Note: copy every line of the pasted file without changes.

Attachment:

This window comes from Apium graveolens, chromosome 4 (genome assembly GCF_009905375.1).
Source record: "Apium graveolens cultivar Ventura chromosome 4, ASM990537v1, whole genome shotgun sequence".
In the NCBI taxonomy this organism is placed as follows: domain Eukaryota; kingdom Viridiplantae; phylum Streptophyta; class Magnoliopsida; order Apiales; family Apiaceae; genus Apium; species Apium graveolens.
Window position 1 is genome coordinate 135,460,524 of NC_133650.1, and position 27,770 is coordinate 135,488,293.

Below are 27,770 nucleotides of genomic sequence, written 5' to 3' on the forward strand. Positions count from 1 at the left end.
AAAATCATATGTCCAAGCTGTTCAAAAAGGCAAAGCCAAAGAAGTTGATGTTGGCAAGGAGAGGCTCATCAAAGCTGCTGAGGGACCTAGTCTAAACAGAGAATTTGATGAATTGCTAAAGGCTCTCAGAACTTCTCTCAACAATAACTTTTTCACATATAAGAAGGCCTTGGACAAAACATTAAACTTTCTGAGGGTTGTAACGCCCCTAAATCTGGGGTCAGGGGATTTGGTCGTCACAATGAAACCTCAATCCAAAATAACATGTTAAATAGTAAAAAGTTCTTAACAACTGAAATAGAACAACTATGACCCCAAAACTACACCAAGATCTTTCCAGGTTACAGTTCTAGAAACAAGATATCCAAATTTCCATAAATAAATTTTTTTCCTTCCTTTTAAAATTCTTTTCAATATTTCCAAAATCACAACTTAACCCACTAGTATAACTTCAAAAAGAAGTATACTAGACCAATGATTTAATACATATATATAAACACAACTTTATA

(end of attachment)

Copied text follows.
This window comes from Apium graveolens, chromosome 4 (genome assembly GCF_009905375.1).
Source record: "Apium graveolens cultivar Ventura chromosome 4, ASM990537v1, whole genome shotgun sequence".
In the NCBI taxonomy this organism is placed as follows: domain Eukaryota; kingdom Viridiplantae; phylum Streptophyta; class Magnoliopsida; order Apiales; family Apiaceae; genus Apium; species Apium graveolens.
Window position 1 is genome coordinate 135,460,524 of NC_133650.1, and position 27,770 is coordinate 135,488,293.

Below are 27,770 nucleotides of genomic sequence, written 5' to 3' on the forward strand. Positions count from 1 at the left end.
AAAATCATATGTCCAAGCTGTTCAAAAAGGCAAAGCCAAAGAAGTTGATGTTGGCAAGGAGAGGCTCATCAAAGCTGCTGAGGGACCTAGTCTAAACAGAGAATTTGATGAATTGCTAAAGGCTCTCAGAACTTCTCTCAACAATAACTTTTTCACATATAAGAAGGCCTTGGACAAAACATTAAACTTTCTGAGGGTTGTAACGCCCCTAAATCTGGGGTCAGGGGATTTGGTCGTCACAATGAAACCTCAATCCAAAATAACATGTTAAATAGTAAAAAGTTCTTAACAACTGAAATAGAACAACTATGACCCCAAAACTACACCAAGATCTTTCCAGGTTACAGTTCTAGAAACAAGATATCCAAATTTCCATAAATAAATTTTTTTCCTTCCTTTTAAAATTCTTTTCAATATTTCCAAAATCACAACTTAACCCACTAGTATAACTTCAAAAAGAAGTATACTAGACCAATGATTTAATACATATATATAAACACAACTTTATA